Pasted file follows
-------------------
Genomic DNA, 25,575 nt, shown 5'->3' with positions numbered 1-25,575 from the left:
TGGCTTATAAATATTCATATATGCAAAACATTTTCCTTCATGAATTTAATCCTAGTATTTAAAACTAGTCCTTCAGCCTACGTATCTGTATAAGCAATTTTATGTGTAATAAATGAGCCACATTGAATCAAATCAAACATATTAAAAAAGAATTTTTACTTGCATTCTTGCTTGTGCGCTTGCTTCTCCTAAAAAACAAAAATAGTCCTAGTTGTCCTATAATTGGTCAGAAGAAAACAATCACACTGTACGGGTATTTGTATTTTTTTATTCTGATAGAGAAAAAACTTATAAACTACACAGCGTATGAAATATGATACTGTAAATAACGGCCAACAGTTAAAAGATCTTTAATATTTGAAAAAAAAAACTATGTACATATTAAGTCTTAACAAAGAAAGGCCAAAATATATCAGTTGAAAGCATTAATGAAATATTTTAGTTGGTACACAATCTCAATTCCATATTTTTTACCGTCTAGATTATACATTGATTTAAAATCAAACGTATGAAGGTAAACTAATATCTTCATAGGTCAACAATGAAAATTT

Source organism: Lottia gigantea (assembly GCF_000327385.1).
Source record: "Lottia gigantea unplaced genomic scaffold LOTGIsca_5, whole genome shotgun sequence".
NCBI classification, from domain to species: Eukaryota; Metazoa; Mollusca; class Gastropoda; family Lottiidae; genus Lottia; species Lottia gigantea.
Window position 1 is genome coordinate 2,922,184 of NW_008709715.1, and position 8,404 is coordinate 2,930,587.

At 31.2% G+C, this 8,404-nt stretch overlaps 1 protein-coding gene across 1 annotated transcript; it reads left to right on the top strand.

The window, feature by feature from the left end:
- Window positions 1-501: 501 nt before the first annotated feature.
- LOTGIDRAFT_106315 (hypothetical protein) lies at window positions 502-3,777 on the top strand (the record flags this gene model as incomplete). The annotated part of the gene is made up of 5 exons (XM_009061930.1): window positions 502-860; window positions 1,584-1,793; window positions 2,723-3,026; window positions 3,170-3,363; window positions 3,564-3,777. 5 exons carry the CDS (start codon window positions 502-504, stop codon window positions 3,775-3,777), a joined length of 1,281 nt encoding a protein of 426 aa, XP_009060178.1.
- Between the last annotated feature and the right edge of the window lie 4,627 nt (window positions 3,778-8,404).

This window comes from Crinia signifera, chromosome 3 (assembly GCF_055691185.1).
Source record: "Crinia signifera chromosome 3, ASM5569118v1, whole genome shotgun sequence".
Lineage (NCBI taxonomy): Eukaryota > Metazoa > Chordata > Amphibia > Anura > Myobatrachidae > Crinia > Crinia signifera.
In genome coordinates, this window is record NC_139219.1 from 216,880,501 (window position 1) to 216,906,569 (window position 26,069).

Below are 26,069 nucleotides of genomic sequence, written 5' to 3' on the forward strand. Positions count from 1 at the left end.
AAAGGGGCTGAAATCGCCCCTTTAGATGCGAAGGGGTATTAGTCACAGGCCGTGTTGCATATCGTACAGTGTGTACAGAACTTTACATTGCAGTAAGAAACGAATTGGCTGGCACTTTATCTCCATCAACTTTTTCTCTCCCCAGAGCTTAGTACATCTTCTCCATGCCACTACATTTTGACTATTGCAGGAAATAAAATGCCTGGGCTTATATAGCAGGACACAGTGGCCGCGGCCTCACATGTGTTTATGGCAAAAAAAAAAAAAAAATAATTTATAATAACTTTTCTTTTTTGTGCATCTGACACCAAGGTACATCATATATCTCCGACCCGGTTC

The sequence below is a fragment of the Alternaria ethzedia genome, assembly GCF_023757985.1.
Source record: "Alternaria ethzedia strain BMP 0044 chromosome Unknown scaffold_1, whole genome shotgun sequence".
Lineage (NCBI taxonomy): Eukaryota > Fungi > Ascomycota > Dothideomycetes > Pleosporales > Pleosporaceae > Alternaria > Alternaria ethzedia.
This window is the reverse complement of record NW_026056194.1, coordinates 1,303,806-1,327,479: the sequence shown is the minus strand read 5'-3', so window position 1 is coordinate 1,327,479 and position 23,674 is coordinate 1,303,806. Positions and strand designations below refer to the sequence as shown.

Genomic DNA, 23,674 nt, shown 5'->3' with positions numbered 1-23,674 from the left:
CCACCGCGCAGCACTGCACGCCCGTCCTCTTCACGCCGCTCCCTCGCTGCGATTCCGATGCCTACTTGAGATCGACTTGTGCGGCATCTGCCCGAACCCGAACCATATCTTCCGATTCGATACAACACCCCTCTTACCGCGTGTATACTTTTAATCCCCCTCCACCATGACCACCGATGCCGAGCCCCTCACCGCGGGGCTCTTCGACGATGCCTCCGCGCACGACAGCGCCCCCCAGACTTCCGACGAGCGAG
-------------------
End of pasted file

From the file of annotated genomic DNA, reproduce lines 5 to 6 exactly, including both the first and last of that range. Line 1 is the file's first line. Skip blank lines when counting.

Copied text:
NCBI classification, from domain to species: Eukaryota; Metazoa; Mollusca; class Gastropoda; family Lottiidae; genus Lottia; species Lottia gigantea.
Window position 1 is genome coordinate 2,922,184 of NW_008709715.1, and position 8,404 is coordinate 2,930,587.